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It’s Here!

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Photo by Daniel Schludi on Unsplash

The vaccine is here! After months of poor planning preventing passable performance, the light at the end of the tunnel has finally arrived. While a vaccine is not the all-inclusive Get Out of Pandemic Free Card we’ve been waiting for, it’s certainly the first bit of real good news on the virus front for some time.

After extensive trials, the current vaccine boasts a 90% reduction in COVID-19 cases.

The Pfizer/BioNTech vaccine is displaying a surprising rate of efficacy this early in the game. After extensive trials, the current vaccine boasts a 90% reduction in COVID-19 cases, far greater than the 60-70% that was expected. The current vaccine consists of two separate injections, followed by a two month observation period to monitor for any unusual side effects. This observation period will be ending sometime next week, so we’ll have more accurate data then. Furthermore, the vaccine has been geared towards “normal” cases of COVID-19: there’s not enough data available yet to say how it responds to either more severe or alternately, those sneaky asymptomatic cases.

The Pfizer/BioNTech vaccine uses what’s known as “messenger RNA” (or mRNA) to effectively send a biological telegram to your body’s immune system showing it how to best battle the virus, rather than letting it figure it out on its own. There has never been any product or treatment authorized for public distribution that uses mRNA technology, and to be fair, we can expect at least the first waves of vaccines to be distributed without peer review or publication, circumstances being what they are. No doubt there’s an added element of risk involved with these decisions, but the math looks promising enough for now. The other options on the table at present are genetically engineering a virus or injecting the anti-COVID protein directly and hoping the body figures it out. It all sounds a little on the creepy side, but it’s no surprise we’re not getting out of this thing without some good old-fashioned human courage and ingenuity.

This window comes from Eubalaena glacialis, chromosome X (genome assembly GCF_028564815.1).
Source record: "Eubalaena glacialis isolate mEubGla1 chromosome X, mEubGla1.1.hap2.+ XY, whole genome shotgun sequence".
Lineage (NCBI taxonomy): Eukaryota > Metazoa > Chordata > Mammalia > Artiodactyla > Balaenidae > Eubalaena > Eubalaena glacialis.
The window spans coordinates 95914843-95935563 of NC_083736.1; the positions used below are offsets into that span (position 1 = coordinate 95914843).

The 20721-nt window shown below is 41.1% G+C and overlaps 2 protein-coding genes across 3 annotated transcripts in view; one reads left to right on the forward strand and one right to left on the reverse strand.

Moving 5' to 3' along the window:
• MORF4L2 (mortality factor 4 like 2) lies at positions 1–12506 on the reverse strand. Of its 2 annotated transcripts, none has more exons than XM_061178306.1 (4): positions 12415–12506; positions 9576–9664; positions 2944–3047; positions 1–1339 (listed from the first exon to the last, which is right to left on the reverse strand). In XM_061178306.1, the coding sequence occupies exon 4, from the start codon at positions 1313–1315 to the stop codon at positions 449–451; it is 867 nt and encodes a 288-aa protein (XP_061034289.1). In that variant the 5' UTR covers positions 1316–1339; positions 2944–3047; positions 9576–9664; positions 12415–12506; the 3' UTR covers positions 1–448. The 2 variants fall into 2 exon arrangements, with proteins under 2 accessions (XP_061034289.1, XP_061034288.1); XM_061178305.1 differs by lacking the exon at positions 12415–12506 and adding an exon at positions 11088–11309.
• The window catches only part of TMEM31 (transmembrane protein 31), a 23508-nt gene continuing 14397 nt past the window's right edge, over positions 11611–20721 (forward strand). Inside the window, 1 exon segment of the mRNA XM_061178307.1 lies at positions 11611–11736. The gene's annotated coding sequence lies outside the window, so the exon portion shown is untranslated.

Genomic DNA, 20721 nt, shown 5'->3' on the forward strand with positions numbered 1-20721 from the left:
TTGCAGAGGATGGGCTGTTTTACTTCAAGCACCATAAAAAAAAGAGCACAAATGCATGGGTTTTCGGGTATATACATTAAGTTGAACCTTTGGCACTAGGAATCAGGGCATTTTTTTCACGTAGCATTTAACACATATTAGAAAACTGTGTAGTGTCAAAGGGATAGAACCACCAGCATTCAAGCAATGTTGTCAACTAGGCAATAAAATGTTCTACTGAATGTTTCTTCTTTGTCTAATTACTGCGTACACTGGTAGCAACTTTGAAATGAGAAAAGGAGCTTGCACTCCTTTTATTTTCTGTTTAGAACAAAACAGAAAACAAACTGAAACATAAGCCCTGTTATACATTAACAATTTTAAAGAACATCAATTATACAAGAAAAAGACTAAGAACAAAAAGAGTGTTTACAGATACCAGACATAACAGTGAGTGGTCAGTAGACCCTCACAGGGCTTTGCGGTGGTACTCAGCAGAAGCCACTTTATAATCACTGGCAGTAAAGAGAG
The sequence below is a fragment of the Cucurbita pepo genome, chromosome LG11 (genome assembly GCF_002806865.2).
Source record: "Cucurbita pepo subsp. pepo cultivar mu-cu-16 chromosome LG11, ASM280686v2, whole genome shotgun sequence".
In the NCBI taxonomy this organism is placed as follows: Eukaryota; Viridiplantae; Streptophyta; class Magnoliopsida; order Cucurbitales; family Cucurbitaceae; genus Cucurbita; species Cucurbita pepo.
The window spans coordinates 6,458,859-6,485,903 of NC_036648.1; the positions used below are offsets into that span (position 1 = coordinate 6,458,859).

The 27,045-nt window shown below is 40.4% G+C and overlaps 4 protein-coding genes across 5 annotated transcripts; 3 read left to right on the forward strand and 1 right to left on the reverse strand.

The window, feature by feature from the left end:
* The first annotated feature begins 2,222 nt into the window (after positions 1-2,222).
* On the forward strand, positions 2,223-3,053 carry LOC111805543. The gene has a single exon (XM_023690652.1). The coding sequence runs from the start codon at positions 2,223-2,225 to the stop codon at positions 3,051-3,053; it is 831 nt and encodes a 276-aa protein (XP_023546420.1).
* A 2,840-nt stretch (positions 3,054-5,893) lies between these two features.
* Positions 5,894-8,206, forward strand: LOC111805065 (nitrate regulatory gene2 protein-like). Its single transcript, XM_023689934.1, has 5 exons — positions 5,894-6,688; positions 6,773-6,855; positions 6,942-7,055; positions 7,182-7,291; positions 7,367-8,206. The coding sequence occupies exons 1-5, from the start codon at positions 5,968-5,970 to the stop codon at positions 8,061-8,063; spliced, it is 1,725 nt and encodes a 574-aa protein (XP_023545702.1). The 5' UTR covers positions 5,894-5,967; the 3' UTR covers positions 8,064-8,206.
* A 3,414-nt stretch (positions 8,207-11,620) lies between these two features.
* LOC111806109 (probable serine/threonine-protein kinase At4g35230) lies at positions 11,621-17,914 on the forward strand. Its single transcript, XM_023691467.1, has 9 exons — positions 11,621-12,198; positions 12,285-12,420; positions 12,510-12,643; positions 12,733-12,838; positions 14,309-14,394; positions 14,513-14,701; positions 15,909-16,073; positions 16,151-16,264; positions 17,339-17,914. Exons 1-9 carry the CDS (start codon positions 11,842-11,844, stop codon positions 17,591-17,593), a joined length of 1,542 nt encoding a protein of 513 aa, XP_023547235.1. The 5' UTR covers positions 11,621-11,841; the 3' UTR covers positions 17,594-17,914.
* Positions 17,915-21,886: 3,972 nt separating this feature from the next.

While side effects of the vaccine are obviously much less dangerous than COVID-19, they are to be expected, as is the case with any “adult” vaccine. Headaches and fevers have been reported.

How and when?

50 million doses could be available by the end of the year, and a further 1.3 billion could be produced in 2021

There’s also the issue of distribution. Vaccines don’t do much until you give them to people, and even once a vaccine goes into widespread production it still must be safely transported and given to folks. Even beyond logistical concerns, there’s the fact that the virus is of course somewhat fragile and must be stored in a “super-cold” environment in order to remain potent, so it’s not like these things will be getting dropped in the mail.

It’s estimated that 50 million doses could be available by the end of the year, and a further 1.3 billion could be produced in 2021. Whether or not that’s going to be enough remains to be seen, but it’s also likely that production could be ramped up depending on just how fun next year decides to be. And as a final caution against optimism, let’s remember that not every vaccine is a one-and-done: given the proven ability of COVID-19 to mutate, it’s possible we could be looking at a scenario similar to the seasonal flu, with annual vaccines being advised as needed.

Whatever the case, it’s nice to hear some good news that isn’t tainted with disingenuous or partisan politics. Since it can no longer be leveraged for political grandstanding, perhaps the pandemic will be addressed in a more level-headed fashion moving forward in this country, and I can go back to trying to figure out something new to write about every couple of weeks. With numerous different companies including Moderna, AstraZeneca, and Johnson and Johnson working on their own vaccines, we might even get to watch capitalism put in a little work for the rest of us as they figure out how best to keep COVID on the ropes.

Stay safe, be healthy, and enjoy the win, gang. We’re getting there.

Galen Lastko, submitted on behalf of the SoHum Health’s Outreach department.